Within two a day of being home, she had the kids over and cleaned out or fridge, freezer and pantry. All sodium was gone – completely cleared out. She replaced everything with low sodium food, prepared the meal tracking sheets – you name it, she dialed it in.

Most guys dream about having a wife like Coni and here I was with her right in front of me. She saved my life plain and simple.

Given my options, it was easy to fully embrace my new life.

The weight started falling off and slowly my stamina came back. About a month later I was able to get into the gym. Each day I felt progress and the weight kept coming off.

Amazing things were happening. I was sleeping great, former health issues were gone and my quality of life was vastly improving.

Six months later, I was almost shockingly given a clean bill of health. After my final test – a stress test on the treadmill, my cardiologist walked right by me, not recognizing me while I was sitting there waiting.

The look on her face was all I need to see. Seeing how excited she was when she realized how much I had accomplished in just six months spoke volumes. I had beaten the odds and was now in better shape than some people half my age.

That was at six months. Now at the one-year mark, I still live in the gym every morning. When I am tired at 5:30 a.m. when the alarm goes off, I look over at Coni, then picture the kids and grandkid and I pop right out of bed.

I am down 90 pounds right now and the waist size on my jeans has gone from a 54 to a 38. My energy level is through the roof and I feel much younger than 57 years old.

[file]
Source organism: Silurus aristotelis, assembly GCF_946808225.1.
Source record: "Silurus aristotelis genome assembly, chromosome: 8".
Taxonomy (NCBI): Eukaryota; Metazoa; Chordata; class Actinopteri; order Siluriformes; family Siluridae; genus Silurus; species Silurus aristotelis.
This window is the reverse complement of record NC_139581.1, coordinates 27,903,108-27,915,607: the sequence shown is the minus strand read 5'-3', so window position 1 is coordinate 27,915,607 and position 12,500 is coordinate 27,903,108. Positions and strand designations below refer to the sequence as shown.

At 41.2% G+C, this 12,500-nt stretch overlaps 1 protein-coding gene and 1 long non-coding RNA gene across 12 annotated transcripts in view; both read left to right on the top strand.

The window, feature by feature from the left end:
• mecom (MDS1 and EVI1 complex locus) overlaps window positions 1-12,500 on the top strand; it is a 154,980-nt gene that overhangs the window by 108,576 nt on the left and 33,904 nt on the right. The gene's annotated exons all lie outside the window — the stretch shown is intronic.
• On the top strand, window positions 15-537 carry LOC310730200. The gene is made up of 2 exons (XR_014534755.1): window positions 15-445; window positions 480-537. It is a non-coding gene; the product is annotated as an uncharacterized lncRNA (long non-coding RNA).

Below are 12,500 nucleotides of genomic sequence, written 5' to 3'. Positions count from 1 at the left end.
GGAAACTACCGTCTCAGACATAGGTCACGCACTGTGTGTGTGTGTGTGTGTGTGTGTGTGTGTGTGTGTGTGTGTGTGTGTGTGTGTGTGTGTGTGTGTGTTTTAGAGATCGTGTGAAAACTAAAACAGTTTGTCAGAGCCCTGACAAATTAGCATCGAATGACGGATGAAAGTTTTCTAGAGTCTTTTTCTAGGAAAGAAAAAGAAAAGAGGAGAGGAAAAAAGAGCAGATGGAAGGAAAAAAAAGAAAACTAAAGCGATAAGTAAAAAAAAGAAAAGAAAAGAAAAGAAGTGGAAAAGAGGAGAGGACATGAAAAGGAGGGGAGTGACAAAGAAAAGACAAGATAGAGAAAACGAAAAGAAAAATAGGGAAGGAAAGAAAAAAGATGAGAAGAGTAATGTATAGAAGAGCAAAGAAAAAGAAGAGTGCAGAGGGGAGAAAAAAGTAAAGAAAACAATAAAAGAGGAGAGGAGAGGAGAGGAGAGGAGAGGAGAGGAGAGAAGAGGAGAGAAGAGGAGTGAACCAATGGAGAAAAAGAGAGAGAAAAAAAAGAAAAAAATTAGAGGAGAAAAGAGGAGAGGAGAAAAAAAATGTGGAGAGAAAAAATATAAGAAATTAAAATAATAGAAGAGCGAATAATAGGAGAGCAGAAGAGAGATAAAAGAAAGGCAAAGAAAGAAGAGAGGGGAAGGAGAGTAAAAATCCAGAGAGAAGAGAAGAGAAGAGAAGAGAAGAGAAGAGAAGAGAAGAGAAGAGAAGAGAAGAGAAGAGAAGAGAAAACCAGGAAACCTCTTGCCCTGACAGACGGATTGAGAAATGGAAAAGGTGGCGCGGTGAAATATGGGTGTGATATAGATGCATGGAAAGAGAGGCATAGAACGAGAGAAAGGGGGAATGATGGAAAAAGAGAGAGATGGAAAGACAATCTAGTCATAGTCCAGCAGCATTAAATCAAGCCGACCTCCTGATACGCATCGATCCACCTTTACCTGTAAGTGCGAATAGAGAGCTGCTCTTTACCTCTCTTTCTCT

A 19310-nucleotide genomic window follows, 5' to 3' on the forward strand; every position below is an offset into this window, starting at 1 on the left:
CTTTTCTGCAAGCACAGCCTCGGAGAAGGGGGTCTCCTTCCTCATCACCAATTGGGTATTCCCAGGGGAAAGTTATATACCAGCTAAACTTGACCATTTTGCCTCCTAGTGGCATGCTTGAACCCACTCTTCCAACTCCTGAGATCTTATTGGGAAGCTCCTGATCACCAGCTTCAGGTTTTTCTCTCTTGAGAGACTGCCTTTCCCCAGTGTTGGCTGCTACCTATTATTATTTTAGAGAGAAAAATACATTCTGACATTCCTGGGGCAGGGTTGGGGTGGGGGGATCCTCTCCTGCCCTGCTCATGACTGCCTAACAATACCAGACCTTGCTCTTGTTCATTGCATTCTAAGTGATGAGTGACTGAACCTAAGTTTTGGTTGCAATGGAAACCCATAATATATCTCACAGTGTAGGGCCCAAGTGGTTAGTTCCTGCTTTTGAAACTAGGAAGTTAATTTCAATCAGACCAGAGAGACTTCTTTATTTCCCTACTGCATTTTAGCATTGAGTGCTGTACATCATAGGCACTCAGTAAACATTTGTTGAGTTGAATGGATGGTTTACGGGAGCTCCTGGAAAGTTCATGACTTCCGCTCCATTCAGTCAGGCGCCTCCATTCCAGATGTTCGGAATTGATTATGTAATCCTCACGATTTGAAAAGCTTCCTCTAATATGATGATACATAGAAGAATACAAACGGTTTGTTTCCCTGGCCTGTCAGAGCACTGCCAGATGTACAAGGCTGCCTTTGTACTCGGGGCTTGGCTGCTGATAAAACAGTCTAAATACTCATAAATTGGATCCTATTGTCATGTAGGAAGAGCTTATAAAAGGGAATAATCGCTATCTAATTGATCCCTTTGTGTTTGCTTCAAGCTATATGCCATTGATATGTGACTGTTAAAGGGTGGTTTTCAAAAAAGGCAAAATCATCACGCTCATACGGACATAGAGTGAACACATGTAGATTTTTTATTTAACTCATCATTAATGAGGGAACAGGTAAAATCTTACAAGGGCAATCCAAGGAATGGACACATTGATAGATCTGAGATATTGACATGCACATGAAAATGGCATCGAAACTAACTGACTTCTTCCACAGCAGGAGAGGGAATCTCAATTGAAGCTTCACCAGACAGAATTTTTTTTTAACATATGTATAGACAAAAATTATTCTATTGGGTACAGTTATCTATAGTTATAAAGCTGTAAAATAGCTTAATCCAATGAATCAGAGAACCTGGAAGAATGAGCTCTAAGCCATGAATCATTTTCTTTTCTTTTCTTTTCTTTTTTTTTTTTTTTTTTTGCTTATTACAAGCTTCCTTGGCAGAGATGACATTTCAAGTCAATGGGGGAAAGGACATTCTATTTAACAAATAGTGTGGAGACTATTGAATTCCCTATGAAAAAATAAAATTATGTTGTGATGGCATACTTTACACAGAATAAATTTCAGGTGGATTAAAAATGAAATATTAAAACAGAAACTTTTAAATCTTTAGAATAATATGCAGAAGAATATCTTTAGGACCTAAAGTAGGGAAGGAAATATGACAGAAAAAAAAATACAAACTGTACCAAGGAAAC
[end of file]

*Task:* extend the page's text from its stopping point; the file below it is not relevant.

The outpouring of support from friends – and in some cases – new friends has been amazing and inspirational. I love you all and will be forever thankful for all you have done to support me along the way.

Along with my family, you have been the driving force.

I have gotten messages from people asking for help and my message is simple. You either want to live or you don’t.

That may sound harsh but that’s the reality of the situation. You can’t improve your life unless you are committed 100 percent to doing so. My advice has and will always be – think of your loved ones. There should be no greater motivation than doing everything in your power to be around as long as possible for those that love you.

Every morning I wake up with a smile on my face. I know I am blessed to have a family that loves me. As I write this, Coni and my granddaughter Aubrey are asleep in our bedroom. I occasionally peek on them and a big smile takes over my face.

It just can’t get any better and the feeling I get knowing I am doing everything I can, each day is an unquantifiable feeling.

Thank you for putting up with this diatribe and God bless all of you. I am here for anyone that needs some motivation or just wants to talk. We are all in this together and always will be.